Urgent (CASA) AD: Bell Helicopter | Aero-News Network
Aero-News Network
RSS icon RSS feed
podcast icon MP3 podcast
Subscribe Aero-News e-mail Newsletter Subscribe

Most Recent Daily Airborne

Airborne On ANN

Airborne On YouTube/Hi-Def/Mac Friendly

Monday

Airborne 01.26.15

Airborne 01.26.15

Tuesday

Airborne 01.27.15

Airborne 01.27.15

Wednesday

Airborne 01.28.15

Airborne 01.28.15

Thursday

Airborne 01.29.15

Airborne 01.29.15

Friday

Airborne 01.30.15

Airborne 01.30.15

Sat, May 08, 2004

Urgent (CASA) AD: Bell Helicopter

Bell Helicopter Textron Canada (BHTC) 206 and Agusta Bell 206 Series Helicopters

AD/BELL 206/153 Amdt 1 Tail Rotor Blade Trailing Edge Skin Cracks 7/2004 TX

Applicability: Model 206A and 206B helicopters, equipped with tail rotor blade, part numbers 206-016-201-131 or 206-016-201-133, and Model 206L series helicopters equipped with tail rotor blade, part number 206-016-201-131; with serial numbers identified in Model 206A and 206B Alert Service Bulletin (ASB) 206-04-100 Revision A, or Model 206L Series ASB 206L-04-127 Revision A, as applicable. Agusta-Bell Model AB206A/B helicopters, equipped with tail rotor blades, part numbers 206-016-201-131 or 206-016-201-133; with serial numbers identified in Model AB206A/B Alert Bolletino Technico (ABT) 206-237.

Requirement: Part A: Identification of Affected Tail Rotor Blades
1. Verify if the rotorcraft is equipped with tail rotor blades identified in the "Component Affected" or "Helicopters Affected" section of the applicable ASB or ABT, listed in the Applicability part of this Directive. If the rotorcraft is equipped with an affected blade, enter the part number and serial number into the journey logbook. If not equipped with an affected blade, indicate that the rotorcraft is not equipped with blades affected by this Directive.
2. If any spare blade is listed in the “Component Affected” or “Helicopters Affected” section of the applicable ASB or ABT, the blade is to be identified with a “Blue Diamond” decal as per Part II, of the applicable ASB or ABT.
Part B: Initial and Recurring Check for Tail Rotor Blade Cracks
Check the affected tail rotor blade for cracking in accordance with the instructions in Part I of the applicable ASB or ABT listed in the Applicability part of this Directive. If a crack is found, before further flight, replace the affected blade.
Part C: Schedule 100 hour / Annual Inspection For Tail Rotor Blade Cracks
Perform a detail visual inspection of the tail rotor blade using a magnifying glass, in accordance with Part II of the applicable ASB or ABT listed in the Applicability part of this Directive. If a crack is found, before further flight, replace the affected blade.

Note: Transport Canada AD CF-2004-05 refers.

Compliance: Part A.1. Before further flight after 6 May 2004, unless already accomplished.
Part A.2. Before the installation of a spare blade.
Part B. Before further flight after 6 May 2004, unless the initial inspection is already accomplished. Repeat thereafter at intervals specified in applicable ASB or ATB.
Part C. At the next, and recurring, 100 hour scheduled inspection or annual inspection after 6 May 2004, whichever occurs first. This Directive shall be entered on the Maintenance Release as maintenance required. The Requirement Part A.1.action, and Requirement Part B. "Recurring 3-Flight Hour Check," identified in the applicable ASB or ABT listed in Applicability part of this Directive, may be performed and certified by the Pilot in Command who has been trained to do the Requirement Part A.1. action and Requirement Part B. inspection by an appropriately qualified person. In this case, a copy of the applicable ASB or ABT and this Directive is to be carried in the aircraft. This Amendment becomes effective on 6 May 2004.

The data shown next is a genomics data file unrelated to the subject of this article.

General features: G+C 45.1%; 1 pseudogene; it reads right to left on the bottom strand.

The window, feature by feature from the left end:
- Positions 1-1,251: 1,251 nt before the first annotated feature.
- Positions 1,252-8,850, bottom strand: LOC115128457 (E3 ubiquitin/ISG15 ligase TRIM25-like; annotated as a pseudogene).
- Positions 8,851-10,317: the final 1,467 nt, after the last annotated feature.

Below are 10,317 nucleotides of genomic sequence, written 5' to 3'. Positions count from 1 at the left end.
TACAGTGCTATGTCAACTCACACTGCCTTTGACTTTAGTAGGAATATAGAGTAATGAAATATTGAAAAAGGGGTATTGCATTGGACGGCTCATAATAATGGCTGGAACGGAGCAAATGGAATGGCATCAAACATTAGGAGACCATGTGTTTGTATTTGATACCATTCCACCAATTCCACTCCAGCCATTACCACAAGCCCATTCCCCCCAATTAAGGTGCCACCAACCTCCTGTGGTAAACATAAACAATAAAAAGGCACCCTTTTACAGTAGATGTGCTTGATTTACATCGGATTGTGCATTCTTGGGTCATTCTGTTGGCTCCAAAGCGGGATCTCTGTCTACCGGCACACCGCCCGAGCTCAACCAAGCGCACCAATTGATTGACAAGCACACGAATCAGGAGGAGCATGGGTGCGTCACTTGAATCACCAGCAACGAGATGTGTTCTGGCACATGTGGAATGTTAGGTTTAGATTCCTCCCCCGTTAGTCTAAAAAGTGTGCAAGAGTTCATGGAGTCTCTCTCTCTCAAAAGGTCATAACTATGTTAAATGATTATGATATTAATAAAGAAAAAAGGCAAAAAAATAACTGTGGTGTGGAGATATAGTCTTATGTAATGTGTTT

Background: Transport Canada received reports of three occurrences of skin cracks originating near the tail rotor blade trailing edge balance weight. Two of the occurrences resulted in loss of the weight and a strip of material along the trailing edge, leading to an imbalance, which caused fracture of three of the four tail rotor gearbox attachments. One of these occurrences resulted in the gearbox shifting that caused failure of the drive shaft, which resulted in loss of yaw control.

FMI: http://casa.gov.au/avreg/aircraft/ad/ADfiles/Rotor/bell206/bell206-153.pdf

Advertisement

More News

Citizen Scientists Lead Astronomers To Mystery Objects In Space

'Yellow Balls' Discovered By Volunteers Studying Spitzer Images Sometimes it takes a village to find new and unusual objects in space. Volunteers scanning tens of thousands of star>[...]

Aero-News: Quote Of The Day (02.01.15)

"While this star formed a long time ago, in fact before most of the stars in the Milky Way, we have no indication that any of these planets have now or ever had life on them. At th>[...]

ANN's Daily Aero-Term (02.01.15): Final Approach Fix

Final Approach Fix The fix from which the final approach (IFR) to an airport is executed and which identifies the beginning of the final approach segment. It is designated on Gover>[...]

Air Ambulance Market Size, Vendor Landscape Analyzed In New Report

New Global Air Ambulance Research Report Shows Projected Growth Of Nearly Ten Percent The Global Air Ambulance market is expected to grow at a CAGR (Compound Annual Growth Rate) of>[...]

US Navy Approves F/A-18 IRST System For Production

Long-Range Sensor System Demonstrated Production Readiness On Super Hornet The F/A-18 Super Hornet infrared search and track (IRST) system, developed and integrated by Boeing and L>[...]

blog comments powered by Disqus



Advertisement

Advertisement

Podcasts

Advertisement

© 2007 - 2015 Web Development & Design by Pauli Systems, LC